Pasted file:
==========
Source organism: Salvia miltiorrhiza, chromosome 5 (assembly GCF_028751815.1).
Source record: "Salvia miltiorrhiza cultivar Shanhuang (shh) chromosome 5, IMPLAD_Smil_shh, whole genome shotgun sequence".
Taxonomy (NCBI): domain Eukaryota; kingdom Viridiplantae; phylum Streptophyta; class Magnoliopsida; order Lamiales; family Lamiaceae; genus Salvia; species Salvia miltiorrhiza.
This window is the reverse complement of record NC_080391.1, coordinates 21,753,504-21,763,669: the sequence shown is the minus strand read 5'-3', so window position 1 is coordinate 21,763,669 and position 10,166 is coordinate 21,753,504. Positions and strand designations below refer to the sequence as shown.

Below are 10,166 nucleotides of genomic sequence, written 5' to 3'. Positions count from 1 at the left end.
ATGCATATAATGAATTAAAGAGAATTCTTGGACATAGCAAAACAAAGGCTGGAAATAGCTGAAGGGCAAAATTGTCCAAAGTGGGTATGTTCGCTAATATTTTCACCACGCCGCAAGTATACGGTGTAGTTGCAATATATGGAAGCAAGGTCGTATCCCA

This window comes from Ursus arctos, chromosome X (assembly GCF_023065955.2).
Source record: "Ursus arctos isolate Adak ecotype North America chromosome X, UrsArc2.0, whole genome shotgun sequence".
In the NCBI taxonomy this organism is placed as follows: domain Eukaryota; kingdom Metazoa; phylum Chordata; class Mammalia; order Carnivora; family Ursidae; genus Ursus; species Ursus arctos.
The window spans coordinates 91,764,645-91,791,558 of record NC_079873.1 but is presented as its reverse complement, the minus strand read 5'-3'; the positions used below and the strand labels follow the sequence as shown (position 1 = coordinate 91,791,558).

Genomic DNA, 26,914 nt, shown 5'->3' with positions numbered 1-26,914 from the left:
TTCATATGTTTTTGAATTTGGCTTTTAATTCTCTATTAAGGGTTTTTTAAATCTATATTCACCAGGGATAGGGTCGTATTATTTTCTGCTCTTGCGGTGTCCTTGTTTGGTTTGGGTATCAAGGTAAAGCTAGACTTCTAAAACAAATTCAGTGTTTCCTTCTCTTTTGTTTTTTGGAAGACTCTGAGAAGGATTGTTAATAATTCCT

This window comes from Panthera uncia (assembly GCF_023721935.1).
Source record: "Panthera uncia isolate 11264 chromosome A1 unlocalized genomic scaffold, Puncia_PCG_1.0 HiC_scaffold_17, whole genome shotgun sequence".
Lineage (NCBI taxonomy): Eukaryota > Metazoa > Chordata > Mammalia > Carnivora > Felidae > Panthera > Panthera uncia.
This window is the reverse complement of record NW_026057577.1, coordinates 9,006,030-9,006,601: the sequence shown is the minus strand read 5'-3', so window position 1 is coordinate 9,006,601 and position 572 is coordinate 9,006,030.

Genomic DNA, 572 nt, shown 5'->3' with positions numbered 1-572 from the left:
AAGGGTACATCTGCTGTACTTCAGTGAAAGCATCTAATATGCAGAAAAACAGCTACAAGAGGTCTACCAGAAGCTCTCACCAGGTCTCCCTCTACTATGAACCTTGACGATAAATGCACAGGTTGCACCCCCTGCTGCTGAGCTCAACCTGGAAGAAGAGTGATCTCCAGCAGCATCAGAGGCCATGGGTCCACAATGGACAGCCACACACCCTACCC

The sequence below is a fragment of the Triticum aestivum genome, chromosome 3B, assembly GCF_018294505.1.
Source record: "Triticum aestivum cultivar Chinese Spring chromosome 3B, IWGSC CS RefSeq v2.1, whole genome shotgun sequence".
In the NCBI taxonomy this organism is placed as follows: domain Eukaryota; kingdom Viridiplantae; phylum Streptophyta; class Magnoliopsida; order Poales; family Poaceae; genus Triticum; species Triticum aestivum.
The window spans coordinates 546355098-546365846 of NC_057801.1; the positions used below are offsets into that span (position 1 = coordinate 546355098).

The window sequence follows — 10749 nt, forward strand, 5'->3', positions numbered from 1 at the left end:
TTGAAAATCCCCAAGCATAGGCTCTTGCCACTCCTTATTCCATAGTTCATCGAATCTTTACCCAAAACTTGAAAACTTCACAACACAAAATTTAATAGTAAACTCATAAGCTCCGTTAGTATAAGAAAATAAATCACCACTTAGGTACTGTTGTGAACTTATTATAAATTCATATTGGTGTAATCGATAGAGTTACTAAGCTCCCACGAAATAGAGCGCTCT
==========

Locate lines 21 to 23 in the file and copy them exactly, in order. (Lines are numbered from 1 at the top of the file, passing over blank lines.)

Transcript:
In the NCBI taxonomy this organism is placed as follows: domain Eukaryota; kingdom Viridiplantae; phylum Streptophyta; class Magnoliopsida; order Poales; family Poaceae; genus Triticum; species Triticum aestivum.
The window spans coordinates 546355098-546365846 of NC_057801.1; the positions used below are offsets into that span (position 1 = coordinate 546355098).

The window sequence follows — 10749 nt, forward strand, 5'->3', positions numbered from 1 at the left end: